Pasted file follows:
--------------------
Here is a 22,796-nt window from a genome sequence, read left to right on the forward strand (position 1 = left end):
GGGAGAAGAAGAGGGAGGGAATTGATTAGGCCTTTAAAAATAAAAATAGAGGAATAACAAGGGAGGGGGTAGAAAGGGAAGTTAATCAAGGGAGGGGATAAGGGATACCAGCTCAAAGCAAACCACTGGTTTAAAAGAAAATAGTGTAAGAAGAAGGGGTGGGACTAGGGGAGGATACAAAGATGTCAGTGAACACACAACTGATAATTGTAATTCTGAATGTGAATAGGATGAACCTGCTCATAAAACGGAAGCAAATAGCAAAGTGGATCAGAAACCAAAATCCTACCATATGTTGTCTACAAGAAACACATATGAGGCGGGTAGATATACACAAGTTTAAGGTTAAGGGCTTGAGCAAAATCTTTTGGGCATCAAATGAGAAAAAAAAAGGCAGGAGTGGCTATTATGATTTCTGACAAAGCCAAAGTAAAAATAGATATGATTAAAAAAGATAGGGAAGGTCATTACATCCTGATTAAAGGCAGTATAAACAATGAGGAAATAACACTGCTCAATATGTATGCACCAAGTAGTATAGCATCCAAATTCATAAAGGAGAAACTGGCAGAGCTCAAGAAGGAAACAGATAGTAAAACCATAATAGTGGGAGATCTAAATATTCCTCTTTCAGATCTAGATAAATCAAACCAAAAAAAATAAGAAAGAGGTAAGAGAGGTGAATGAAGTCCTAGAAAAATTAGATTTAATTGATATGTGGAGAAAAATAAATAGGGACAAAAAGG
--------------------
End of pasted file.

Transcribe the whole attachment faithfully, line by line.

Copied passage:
Here is a 22,796-nt window from a genome sequence, read left to right on the forward strand (position 1 = left end):
GGGAGAAGAAGAGGGAGGGAATTGATTAGGCCTTTAAAAATAAAAATAGAGGAATAACAAGGGAGGGGGTAGAAAGGGAAGTTAATCAAGGGAGGGGATAAGGGATACCAGCTCAAAGCAAACCACTGGTTTAAAAGAAAATAGTGTAAGAAGAAGGGGTGGGACTAGGGGAGGATACAAAGATGTCAGTGAACACACAACTGATAATTGTAATTCTGAATGTGAATAGGATGAACCTGCTCATAAAACGGAAGCAAATAGCAAAGTGGATCAGAAACCAAAATCCTACCATATGTTGTCTACAAGAAACACATATGAGGCGGGTAGATATACACAAGTTTAAGGTTAAGGGCTTGAGCAAAATCTTTTGGGCATCAAATGAGAAAAAAAAAGGCAGGAGTGGCTATTATGATTTCTGACAAAGCCAAAGTAAAAATAGATATGATTAAAAAAGATAGGGAAGGTCATTACATCCTGATTAAAGGCAGTATAAACAATGAGGAAATAACACTGCTCAATATGTATGCACCAAGTAGTATAGCATCCAAATTCATAAAGGAGAAACTGGCAGAGCTCAAGAAGGAAACAGATAGTAAAACCATAATAGTGGGAGATCTAAATATTCCTCTTTCAGATCTAGATAAATCAAACCAAAAAAAATAAGAAAGAGGTAAGAGAGGTGAATGAAGTCCTAGAAAAATTAGATTTAATTGATATGTGGAGAAAAATAAATAGGGACAAAAAGG